2023: Zero Trust authentication is on the horizon

Trust in corporate networks has never been more important. The rapid adjustment to more distributed workforces -- and an associated explosion of devices -- has dramatically increased cyber threat levels. As a result, Zero Trust has emerged as the de facto cybersecurity framework for operating in the business.

The NCSC (National Cyber Security Center) defines a Zero Trust architecture as "an approach to system design where inherent trust in the network is removed. Instead, the network is assumed hostile and each access request is verified, based on an access policy."

Zero Trust requires strong validation of users through phishing-resistant, passwordless MFA. It also requires the establishment of trust in the endpoint device used to access apps and data. If you can trust the who or the what, all the other parts of a Zero Trust approach are for nought. Authentication has therefore become critical for successful Zero Trust initiatives as it prevents unauthorized access to data and services as well as making access control enforcement as granular as possible.

Five authentication requirements:

It’s essential that enterprises on a Zero Trust journey address authentication as early as possible, using the below requirements as a guide:

  1. Strong user validation -- If an unauthorized user gains access to your system, your cybersecurity efforts are then limited to reducing further risk and preventing access to additional resources.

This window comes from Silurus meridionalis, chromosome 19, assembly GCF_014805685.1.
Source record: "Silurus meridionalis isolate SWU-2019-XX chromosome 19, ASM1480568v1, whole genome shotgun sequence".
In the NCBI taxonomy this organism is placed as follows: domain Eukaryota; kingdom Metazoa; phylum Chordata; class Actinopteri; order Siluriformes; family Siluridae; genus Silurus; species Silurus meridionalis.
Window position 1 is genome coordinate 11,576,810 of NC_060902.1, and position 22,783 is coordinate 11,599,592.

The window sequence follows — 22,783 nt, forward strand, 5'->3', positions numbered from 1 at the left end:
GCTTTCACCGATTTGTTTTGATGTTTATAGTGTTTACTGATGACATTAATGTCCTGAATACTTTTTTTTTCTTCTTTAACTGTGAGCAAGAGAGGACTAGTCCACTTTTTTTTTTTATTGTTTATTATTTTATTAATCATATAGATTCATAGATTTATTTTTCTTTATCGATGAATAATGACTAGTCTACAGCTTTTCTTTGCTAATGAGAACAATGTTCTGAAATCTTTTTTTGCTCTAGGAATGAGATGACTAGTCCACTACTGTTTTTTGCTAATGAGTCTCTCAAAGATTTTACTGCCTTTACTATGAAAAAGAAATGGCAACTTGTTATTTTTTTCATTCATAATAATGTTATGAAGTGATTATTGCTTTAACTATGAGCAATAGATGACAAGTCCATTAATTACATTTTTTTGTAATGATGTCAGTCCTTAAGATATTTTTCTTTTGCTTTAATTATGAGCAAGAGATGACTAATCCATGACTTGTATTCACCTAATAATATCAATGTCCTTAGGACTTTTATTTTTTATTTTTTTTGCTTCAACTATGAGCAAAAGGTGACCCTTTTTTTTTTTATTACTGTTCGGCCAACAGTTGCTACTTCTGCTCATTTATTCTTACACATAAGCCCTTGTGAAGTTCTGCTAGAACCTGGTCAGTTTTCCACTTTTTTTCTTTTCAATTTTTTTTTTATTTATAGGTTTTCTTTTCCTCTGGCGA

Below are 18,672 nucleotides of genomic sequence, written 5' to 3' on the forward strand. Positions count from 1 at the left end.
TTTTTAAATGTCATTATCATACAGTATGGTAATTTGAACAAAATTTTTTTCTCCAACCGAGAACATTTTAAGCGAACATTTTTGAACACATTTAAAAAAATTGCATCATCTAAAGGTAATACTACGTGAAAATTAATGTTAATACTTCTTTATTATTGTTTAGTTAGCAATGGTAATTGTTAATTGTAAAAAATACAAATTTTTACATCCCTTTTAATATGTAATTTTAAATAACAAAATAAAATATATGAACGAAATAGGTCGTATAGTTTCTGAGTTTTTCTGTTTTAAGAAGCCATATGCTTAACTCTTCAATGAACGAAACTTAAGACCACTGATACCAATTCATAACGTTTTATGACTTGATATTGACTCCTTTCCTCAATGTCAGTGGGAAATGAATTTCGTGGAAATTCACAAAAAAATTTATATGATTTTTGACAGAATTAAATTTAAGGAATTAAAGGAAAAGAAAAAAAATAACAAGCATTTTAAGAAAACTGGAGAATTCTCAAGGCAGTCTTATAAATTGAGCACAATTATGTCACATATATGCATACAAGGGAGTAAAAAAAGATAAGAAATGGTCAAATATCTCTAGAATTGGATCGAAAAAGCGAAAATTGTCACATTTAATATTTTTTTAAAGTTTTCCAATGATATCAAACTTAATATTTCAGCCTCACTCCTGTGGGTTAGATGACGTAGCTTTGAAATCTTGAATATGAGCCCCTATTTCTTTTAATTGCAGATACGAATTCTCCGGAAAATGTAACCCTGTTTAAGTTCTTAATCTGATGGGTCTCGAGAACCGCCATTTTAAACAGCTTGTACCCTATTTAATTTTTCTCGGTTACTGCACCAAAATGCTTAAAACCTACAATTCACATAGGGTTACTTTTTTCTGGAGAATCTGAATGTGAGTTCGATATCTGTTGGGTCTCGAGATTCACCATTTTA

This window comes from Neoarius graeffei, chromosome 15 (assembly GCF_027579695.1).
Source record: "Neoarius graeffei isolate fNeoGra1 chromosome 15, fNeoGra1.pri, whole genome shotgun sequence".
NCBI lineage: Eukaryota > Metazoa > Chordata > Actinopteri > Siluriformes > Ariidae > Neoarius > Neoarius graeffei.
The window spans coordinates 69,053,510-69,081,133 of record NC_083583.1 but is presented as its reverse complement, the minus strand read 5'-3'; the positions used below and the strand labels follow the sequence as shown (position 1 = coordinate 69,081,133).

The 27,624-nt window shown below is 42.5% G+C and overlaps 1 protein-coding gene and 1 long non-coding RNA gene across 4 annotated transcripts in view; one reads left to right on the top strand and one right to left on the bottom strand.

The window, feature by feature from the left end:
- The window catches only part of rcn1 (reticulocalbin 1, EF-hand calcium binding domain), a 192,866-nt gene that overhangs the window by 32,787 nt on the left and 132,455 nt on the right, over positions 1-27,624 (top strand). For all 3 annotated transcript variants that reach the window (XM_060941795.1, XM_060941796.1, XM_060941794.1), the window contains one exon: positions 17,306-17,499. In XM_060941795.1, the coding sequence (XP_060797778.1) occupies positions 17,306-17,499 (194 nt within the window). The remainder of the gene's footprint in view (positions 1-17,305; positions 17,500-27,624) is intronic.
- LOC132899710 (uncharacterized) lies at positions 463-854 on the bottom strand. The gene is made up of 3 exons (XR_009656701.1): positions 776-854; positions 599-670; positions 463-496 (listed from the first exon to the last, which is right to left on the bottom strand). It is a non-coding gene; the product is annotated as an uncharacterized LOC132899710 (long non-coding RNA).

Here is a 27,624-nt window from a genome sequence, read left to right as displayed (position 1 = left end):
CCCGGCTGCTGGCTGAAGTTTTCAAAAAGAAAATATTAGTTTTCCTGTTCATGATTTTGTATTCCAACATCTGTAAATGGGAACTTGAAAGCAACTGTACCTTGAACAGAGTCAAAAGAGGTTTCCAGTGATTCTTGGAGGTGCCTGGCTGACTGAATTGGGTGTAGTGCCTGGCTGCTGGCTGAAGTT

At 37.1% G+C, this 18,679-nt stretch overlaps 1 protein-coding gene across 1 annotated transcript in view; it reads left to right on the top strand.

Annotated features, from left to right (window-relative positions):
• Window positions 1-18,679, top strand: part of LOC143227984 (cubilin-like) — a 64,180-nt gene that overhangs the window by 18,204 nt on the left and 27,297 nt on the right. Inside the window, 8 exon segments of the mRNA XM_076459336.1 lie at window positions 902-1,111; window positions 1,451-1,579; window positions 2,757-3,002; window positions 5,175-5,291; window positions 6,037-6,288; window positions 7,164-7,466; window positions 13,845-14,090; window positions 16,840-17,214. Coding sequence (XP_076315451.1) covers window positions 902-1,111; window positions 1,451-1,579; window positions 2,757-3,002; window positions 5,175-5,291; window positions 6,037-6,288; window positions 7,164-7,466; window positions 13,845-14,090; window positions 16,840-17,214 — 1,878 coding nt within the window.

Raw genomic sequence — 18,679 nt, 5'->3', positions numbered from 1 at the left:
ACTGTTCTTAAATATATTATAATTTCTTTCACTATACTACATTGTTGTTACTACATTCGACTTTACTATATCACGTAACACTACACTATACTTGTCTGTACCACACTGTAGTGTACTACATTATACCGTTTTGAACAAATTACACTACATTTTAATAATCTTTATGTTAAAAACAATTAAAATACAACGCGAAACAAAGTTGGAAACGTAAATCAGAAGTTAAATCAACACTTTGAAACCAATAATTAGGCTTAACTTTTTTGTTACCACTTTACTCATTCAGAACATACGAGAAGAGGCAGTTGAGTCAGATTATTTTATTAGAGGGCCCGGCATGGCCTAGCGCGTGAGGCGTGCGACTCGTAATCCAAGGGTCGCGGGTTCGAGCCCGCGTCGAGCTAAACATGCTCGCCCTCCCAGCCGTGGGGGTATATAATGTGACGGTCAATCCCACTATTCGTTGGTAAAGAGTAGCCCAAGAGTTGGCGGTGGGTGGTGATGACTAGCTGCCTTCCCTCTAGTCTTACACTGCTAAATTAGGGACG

2. Strong device validation -- with strong device validation, organizations limit unauthorized "bring your own device" (BYOD) and grant access only to known devices.
  3. Low-friction authentication for users and administrators -- reducing friction is critical. Passwords and MFA are time-consuming tasks and a drain on productivity. Advanced authentication is easy to adopt and manage, verifying users via a biometric scanner on their device within seconds.
  4. Integrations with IT management and security tools -- collecting as much information about your users, devices, and transactions really helps when deciding what access to grant. A Zero Trust policy engine will require integrations to data sources and tools to properly communicate decisions, send alerts to the SOC, and share trustworthy log data for auditing purposes.
  5. Advanced policy engines -- the use of a policy engine with an easy-to-use interface allows security teams to define policies such as risk level and risk scores that control access. Automated policy engines help collect data from tens of thousands of devices, including multiple devices for both employees and contractors. 

Limiting risk in the evolving threatscape

Designing an authentication process that is both phishing resistant and passwordless must be a key component of a Zero Trust framework. While it’s a no-brainer in reducing cybersecurity risk, it shouldn’t be underestimated as a way to improve user productivity and efficiencies of the tech team and the wider organization.

As authentication solutions that rely on passwords and phishable MFA have become irrelevant to serious Zero Trust initiatives, advanced authentication provides enterprises with effective Zero Trust initiatives based on the continuous assessment of risk and offers leaders confidence in their tech ecosystems as they evolve, grow and scale.

Image credit: HTGanzo/depositphotos.com

Jasson Casey is Chief Technology Officer at Beyond Identity.

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